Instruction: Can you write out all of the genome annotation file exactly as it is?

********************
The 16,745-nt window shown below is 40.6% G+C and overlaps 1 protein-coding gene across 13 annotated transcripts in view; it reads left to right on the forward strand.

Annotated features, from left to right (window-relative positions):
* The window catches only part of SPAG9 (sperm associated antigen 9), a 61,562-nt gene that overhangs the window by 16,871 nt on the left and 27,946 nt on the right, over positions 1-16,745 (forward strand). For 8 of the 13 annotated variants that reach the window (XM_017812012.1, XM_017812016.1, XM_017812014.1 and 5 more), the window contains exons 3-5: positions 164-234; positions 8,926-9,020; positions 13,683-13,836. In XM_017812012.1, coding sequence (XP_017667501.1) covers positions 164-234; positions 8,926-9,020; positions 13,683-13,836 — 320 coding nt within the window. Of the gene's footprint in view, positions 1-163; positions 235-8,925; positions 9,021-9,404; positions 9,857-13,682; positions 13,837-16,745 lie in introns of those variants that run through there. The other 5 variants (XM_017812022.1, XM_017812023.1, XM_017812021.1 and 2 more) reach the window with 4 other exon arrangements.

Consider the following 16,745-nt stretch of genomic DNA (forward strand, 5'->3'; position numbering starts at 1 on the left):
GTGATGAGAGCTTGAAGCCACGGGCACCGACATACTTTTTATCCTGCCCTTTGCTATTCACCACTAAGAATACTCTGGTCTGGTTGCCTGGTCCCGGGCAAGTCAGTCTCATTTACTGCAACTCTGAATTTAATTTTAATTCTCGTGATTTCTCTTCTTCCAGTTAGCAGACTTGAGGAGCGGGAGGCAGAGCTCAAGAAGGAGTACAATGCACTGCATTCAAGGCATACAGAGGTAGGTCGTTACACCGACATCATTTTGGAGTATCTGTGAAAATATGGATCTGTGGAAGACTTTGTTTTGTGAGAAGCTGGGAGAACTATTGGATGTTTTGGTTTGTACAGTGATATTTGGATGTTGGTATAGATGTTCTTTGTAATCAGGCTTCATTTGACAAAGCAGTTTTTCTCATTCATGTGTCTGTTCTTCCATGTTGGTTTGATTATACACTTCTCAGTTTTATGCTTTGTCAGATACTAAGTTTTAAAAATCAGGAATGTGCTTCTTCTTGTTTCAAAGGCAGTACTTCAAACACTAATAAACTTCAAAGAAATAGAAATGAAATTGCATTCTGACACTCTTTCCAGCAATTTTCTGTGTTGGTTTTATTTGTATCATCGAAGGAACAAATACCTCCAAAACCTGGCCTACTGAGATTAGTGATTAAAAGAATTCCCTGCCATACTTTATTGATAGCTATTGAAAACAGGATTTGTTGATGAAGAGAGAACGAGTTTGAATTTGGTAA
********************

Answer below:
The 16,745-nt window shown below is 40.6% G+C and overlaps 1 protein-coding gene across 13 annotated transcripts in view; it reads left to right on the forward strand.

Annotated features, from left to right (window-relative positions):
* The window catches only part of SPAG9 (sperm associated antigen 9), a 61,562-nt gene that overhangs the window by 16,871 nt on the left and 27,946 nt on the right, over positions 1-16,745 (forward strand). For 8 of the 13 annotated variants that reach the window (XM_017812012.1, XM_017812016.1, XM_017812014.1 and 5 more), the window contains exons 3-5: positions 164-234; positions 8,926-9,020; positions 13,683-13,836. In XM_017812012.1, coding sequence (XP_017667501.1) covers positions 164-234; positions 8,926-9,020; positions 13,683-13,836 — 320 coding nt within the window. Of the gene's footprint in view, positions 1-163; positions 235-8,925; positions 9,021-9,404; positions 9,857-13,682; positions 13,837-16,745 lie in introns of those variants that run through there. The other 5 variants (XM_017812022.1, XM_017812023.1, XM_017812021.1 and 2 more) reach the window with 4 other exon arrangements.

Consider the following 16,745-nt stretch of genomic DNA (forward strand, 5'->3'; position numbering starts at 1 on the left):
GTGATGAGAGCTTGAAGCCACGGGCACCGACATACTTTTTATCCTGCCCTTTGCTATTCACCACTAAGAATACTCTGGTCTGGTTGCCTGGTCCCGGGCAAGTCAGTCTCATTTACTGCAACTCTGAATTTAATTTTAATTCTCGTGATTTCTCTTCTTCCAGTTAGCAGACTTGAGGAGCGGGAGGCAGAGCTCAAGAAGGAGTACAATGCACTGCATTCAAGGCATACAGAGGTAGGTCGTTACACCGACATCATTTTGGAGTATCTGTGAAAATATGGATCTGTGGAAGACTTTGTTTTGTGAGAAGCTGGGAGAACTATTGGATGTTTTGGTTTGTACAGTGATATTTGGATGTTGGTATAGATGTTCTTTGTAATCAGGCTTCATTTGACAAAGCAGTTTTTCTCATTCATGTGTCTGTTCTTCCATGTTGGTTTGATTATACACTTCTCAGTTTTATGCTTTGTCAGATACTAAGTTTTAAAAATCAGGAATGTGCTTCTTCTTGTTTCAAAGGCAGTACTTCAAACACTAATAAACTTCAAAGAAATAGAAATGAAATTGCATTCTGACACTCTTTCCAGCAATTTTCTGTGTTGGTTTTATTTGTATCATCGAAGGAACAAATACCTCCAAAACCTGGCCTACTGAGATTAGTGATTAAAAGAATTCCCTGCCATACTTTATTGATAGCTATTGAAAACAGGATTTGTTGATGAAGAGAGAACGAGTTTGAATTTGGTAA